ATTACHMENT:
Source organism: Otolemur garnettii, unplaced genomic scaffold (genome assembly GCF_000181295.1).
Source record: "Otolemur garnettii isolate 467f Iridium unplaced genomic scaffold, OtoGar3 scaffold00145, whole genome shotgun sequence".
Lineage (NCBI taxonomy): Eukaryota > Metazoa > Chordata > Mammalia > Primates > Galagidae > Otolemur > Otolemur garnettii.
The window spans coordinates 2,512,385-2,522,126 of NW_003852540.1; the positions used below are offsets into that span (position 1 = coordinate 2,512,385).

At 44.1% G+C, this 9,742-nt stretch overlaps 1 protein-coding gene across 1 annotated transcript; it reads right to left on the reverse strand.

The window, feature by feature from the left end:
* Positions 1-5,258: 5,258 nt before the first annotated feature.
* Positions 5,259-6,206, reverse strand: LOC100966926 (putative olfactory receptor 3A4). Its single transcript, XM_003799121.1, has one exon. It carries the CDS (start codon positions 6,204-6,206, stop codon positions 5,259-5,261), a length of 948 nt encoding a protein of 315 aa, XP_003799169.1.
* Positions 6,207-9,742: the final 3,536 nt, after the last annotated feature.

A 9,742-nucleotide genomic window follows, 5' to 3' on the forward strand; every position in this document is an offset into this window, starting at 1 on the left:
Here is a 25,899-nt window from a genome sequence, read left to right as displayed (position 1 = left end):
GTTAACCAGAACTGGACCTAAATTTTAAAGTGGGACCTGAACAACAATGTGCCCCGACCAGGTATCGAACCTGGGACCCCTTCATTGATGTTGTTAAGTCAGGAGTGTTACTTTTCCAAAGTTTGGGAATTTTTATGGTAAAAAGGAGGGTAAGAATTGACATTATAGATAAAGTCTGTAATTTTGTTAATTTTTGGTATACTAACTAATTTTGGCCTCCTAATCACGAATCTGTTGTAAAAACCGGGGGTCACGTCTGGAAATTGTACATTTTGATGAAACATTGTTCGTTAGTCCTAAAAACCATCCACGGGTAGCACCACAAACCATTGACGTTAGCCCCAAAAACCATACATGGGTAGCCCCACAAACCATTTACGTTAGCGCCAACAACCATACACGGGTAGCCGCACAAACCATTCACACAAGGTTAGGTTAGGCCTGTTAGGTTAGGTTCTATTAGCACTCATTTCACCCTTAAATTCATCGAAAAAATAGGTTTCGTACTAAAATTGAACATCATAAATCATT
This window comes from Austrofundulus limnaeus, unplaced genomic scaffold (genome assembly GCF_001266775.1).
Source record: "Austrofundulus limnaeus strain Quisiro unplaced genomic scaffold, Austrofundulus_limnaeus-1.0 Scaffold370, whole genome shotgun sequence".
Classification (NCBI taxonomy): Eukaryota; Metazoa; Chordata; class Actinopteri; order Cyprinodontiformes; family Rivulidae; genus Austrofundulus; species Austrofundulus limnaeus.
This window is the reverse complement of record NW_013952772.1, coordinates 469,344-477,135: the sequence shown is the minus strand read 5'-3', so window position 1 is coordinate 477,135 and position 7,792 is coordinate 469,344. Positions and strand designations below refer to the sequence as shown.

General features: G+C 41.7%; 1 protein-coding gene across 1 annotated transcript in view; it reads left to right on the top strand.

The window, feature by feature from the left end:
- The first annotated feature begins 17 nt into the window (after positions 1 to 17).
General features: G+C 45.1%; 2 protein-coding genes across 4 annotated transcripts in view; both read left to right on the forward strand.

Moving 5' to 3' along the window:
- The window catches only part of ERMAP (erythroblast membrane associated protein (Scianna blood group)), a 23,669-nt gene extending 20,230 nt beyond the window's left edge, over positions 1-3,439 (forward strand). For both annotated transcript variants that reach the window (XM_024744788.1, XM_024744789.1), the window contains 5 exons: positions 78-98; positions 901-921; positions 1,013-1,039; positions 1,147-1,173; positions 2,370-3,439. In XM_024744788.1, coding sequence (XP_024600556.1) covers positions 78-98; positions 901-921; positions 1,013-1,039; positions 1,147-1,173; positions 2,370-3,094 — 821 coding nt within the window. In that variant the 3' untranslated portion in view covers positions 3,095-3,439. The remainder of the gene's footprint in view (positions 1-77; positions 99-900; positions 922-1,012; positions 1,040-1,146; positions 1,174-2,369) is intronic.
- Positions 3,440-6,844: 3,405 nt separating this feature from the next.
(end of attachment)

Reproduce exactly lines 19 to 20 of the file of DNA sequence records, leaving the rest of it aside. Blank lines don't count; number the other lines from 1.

- The first annotated feature begins 17 nt into the window (after positions 1 to 17).
General features: G+C 45.1%; 2 protein-coding genes across 4 annotated transcripts in view; both read left to right on the forward strand.